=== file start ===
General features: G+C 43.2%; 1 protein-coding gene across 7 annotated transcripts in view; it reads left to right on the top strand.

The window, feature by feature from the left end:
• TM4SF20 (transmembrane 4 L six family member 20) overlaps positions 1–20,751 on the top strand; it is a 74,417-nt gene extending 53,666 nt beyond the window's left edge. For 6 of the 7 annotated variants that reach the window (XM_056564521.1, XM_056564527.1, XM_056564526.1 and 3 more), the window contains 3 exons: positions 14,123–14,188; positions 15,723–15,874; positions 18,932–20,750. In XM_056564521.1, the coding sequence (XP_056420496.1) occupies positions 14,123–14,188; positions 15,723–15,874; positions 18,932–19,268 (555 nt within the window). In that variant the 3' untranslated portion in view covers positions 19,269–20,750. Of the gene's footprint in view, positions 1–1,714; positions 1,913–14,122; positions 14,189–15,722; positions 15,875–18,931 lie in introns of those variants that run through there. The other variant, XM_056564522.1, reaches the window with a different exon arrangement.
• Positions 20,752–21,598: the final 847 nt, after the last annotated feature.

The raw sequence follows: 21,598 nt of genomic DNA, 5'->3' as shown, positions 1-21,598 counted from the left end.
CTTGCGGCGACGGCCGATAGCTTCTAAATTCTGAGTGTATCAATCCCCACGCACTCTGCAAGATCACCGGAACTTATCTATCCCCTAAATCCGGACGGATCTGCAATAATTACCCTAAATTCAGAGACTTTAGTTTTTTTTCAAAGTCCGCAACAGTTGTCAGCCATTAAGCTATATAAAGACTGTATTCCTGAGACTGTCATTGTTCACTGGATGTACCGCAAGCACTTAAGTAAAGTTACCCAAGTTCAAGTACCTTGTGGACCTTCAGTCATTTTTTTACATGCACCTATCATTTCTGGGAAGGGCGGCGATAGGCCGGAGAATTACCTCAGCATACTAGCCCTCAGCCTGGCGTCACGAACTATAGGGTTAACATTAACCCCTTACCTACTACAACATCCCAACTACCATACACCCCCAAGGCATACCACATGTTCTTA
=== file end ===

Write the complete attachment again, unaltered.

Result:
General features: G+C 43.2%; 1 protein-coding gene across 7 annotated transcripts in view; it reads left to right on the top strand.

The window, feature by feature from the left end:
• TM4SF20 (transmembrane 4 L six family member 20) overlaps positions 1–20,751 on the top strand; it is a 74,417-nt gene extending 53,666 nt beyond the window's left edge. For 6 of the 7 annotated variants that reach the window (XM_056564521.1, XM_056564527.1, XM_056564526.1 and 3 more), the window contains 3 exons: positions 14,123–14,188; positions 15,723–15,874; positions 18,932–20,750. In XM_056564521.1, the coding sequence (XP_056420496.1) occupies positions 14,123–14,188; positions 15,723–15,874; positions 18,932–19,268 (555 nt within the window). In that variant the 3' untranslated portion in view covers positions 19,269–20,750. Of the gene's footprint in view, positions 1–1,714; positions 1,913–14,122; positions 14,189–15,722; positions 15,875–18,931 lie in introns of those variants that run through there. The other variant, XM_056564522.1, reaches the window with a different exon arrangement.
• Positions 20,752–21,598: the final 847 nt, after the last annotated feature.

The raw sequence follows: 21,598 nt of genomic DNA, 5'->3' as shown, positions 1-21,598 counted from the left end.
CTTGCGGCGACGGCCGATAGCTTCTAAATTCTGAGTGTATCAATCCCCACGCACTCTGCAAGATCACCGGAACTTATCTATCCCCTAAATCCGGACGGATCTGCAATAATTACCCTAAATTCAGAGACTTTAGTTTTTTTTCAAAGTCCGCAACAGTTGTCAGCCATTAAGCTATATAAAGACTGTATTCCTGAGACTGTCATTGTTCACTGGATGTACCGCAAGCACTTAAGTAAAGTTACCCAAGTTCAAGTACCTTGTGGACCTTCAGTCATTTTTTTACATGCACCTATCATTTCTGGGAAGGGCGGCGATAGGCCGGAGAATTACCTCAGCATACTAGCCCTCAGCCTGGCGTCACGAACTATAGGGTTAACATTAACCCCTTACCTACTACAACATCCCAACTACCATACACCCCCAAGGCATACCACATGTTCTTA